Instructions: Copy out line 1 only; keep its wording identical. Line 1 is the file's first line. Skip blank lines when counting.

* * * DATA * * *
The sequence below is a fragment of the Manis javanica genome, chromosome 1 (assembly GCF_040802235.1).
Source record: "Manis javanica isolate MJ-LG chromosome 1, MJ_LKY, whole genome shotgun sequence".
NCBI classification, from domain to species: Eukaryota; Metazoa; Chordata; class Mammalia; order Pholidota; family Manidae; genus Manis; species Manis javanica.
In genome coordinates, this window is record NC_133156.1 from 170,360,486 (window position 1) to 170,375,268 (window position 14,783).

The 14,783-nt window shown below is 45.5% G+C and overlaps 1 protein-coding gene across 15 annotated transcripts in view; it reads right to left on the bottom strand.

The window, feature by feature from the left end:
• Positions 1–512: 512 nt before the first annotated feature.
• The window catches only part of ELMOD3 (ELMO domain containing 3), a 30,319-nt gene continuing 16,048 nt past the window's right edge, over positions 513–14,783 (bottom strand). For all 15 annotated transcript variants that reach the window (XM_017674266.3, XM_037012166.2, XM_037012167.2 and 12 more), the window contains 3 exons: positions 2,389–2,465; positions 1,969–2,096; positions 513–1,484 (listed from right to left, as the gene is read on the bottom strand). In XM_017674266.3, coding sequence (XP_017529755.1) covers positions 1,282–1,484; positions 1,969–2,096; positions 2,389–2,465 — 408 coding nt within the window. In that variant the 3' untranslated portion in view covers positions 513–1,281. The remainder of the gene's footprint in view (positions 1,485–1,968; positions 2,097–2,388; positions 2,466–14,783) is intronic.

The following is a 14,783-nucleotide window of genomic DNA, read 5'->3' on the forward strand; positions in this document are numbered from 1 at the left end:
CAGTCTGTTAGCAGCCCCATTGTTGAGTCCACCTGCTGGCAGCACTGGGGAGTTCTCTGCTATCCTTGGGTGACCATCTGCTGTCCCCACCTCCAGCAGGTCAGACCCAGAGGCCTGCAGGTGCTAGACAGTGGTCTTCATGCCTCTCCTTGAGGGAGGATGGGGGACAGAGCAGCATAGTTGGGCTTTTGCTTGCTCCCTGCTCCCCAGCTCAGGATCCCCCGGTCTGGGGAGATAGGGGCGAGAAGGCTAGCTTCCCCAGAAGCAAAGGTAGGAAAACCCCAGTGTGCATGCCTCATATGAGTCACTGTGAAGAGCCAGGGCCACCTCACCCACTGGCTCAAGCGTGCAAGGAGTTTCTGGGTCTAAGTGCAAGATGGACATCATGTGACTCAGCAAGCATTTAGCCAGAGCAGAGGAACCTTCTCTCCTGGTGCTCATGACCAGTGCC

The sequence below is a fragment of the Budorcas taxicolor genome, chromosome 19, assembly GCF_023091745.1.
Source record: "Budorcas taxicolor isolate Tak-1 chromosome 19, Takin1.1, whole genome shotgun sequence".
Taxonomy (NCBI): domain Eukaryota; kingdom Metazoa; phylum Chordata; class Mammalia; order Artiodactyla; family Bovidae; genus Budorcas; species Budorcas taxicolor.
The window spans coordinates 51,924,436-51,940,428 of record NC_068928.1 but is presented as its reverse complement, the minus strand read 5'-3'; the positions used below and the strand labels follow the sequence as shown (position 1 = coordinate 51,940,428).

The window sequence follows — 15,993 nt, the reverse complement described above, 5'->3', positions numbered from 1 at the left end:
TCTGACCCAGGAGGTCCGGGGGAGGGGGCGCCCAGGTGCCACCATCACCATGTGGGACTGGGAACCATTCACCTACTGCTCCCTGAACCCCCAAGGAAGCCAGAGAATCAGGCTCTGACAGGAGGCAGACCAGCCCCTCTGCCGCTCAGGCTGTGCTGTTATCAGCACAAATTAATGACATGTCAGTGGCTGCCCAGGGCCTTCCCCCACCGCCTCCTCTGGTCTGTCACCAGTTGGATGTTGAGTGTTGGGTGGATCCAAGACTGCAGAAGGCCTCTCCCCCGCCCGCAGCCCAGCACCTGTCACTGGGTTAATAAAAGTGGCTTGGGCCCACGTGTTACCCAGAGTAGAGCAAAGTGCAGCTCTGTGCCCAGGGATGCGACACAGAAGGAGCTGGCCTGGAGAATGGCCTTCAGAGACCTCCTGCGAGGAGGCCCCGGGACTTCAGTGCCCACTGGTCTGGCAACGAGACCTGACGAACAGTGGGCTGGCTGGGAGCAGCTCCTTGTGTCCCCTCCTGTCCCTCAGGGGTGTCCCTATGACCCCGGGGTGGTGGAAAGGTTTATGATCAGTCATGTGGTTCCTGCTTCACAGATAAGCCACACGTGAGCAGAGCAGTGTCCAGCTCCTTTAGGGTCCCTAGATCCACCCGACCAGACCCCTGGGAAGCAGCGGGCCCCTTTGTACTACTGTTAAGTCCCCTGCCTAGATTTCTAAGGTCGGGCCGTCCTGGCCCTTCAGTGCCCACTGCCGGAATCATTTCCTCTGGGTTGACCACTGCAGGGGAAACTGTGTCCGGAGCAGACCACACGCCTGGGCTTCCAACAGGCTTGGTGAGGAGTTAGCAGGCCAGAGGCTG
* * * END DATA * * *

The sequence below is a fragment of the Manis javanica genome, chromosome 1 (assembly GCF_040802235.1).